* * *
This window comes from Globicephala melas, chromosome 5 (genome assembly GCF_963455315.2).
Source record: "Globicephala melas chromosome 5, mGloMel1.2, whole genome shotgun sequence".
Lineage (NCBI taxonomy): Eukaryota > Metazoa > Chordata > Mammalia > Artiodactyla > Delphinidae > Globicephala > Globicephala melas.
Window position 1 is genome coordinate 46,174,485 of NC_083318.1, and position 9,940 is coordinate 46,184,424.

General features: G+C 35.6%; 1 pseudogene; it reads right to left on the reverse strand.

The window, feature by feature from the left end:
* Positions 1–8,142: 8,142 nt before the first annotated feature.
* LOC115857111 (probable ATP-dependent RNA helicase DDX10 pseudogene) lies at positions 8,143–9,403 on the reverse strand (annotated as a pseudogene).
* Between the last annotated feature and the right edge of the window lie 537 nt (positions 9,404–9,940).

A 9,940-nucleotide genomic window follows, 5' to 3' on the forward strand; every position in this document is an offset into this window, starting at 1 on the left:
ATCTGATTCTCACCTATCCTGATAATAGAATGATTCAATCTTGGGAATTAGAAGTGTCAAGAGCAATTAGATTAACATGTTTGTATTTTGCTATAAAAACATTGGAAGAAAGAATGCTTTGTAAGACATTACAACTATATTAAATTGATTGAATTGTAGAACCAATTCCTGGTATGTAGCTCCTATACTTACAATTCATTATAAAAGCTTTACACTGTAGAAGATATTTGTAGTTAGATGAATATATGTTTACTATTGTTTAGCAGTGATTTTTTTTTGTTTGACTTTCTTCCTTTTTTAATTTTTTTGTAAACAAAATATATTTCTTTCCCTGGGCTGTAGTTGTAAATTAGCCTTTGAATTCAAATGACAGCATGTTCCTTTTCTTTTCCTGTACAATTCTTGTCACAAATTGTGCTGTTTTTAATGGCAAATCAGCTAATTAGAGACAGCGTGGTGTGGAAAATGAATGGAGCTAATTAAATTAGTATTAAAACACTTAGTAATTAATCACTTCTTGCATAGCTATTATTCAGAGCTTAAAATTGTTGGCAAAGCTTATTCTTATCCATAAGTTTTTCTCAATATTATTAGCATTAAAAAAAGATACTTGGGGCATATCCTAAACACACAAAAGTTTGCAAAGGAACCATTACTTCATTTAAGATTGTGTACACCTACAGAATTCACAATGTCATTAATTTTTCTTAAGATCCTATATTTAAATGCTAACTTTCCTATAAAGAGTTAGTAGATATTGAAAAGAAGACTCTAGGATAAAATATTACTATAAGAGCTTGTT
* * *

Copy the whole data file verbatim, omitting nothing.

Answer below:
This window comes from Globicephala melas, chromosome 5 (genome assembly GCF_963455315.2).
Source record: "Globicephala melas chromosome 5, mGloMel1.2, whole genome shotgun sequence".
Lineage (NCBI taxonomy): Eukaryota > Metazoa > Chordata > Mammalia > Artiodactyla > Delphinidae > Globicephala > Globicephala melas.
Window position 1 is genome coordinate 46,174,485 of NC_083318.1, and position 9,940 is coordinate 46,184,424.

General features: G+C 35.6%; 1 pseudogene; it reads right to left on the reverse strand.

The window, feature by feature from the left end:
* Positions 1–8,142: 8,142 nt before the first annotated feature.
* LOC115857111 (probable ATP-dependent RNA helicase DDX10 pseudogene) lies at positions 8,143–9,403 on the reverse strand (annotated as a pseudogene).
* Between the last annotated feature and the right edge of the window lie 537 nt (positions 9,404–9,940).

A 9,940-nucleotide genomic window follows, 5' to 3' on the forward strand; every position in this document is an offset into this window, starting at 1 on the left:
ATCTGATTCTCACCTATCCTGATAATAGAATGATTCAATCTTGGGAATTAGAAGTGTCAAGAGCAATTAGATTAACATGTTTGTATTTTGCTATAAAAACATTGGAAGAAAGAATGCTTTGTAAGACATTACAACTATATTAAATTGATTGAATTGTAGAACCAATTCCTGGTATGTAGCTCCTATACTTACAATTCATTATAAAAGCTTTACACTGTAGAAGATATTTGTAGTTAGATGAATATATGTTTACTATTGTTTAGCAGTGATTTTTTTTTGTTTGACTTTCTTCCTTTTTTAATTTTTTTGTAAACAAAATATATTTCTTTCCCTGGGCTGTAGTTGTAAATTAGCCTTTGAATTCAAATGACAGCATGTTCCTTTTCTTTTCCTGTACAATTCTTGTCACAAATTGTGCTGTTTTTAATGGCAAATCAGCTAATTAGAGACAGCGTGGTGTGGAAAATGAATGGAGCTAATTAAATTAGTATTAAAACACTTAGTAATTAATCACTTCTTGCATAGCTATTATTCAGAGCTTAAAATTGTTGGCAAAGCTTATTCTTATCCATAAGTTTTTCTCAATATTATTAGCATTAAAAAAAGATACTTGGGGCATATCCTAAACACACAAAAGTTTGCAAAGGAACCATTACTTCATTTAAGATTGTGTACACCTACAGAATTCACAATGTCATTAATTTTTCTTAAGATCCTATATTTAAATGCTAACTTTCCTATAAAGAGTTAGTAGATATTGAAAAGAAGACTCTAGGATAAAATATTACTATAAGAGCTTGTT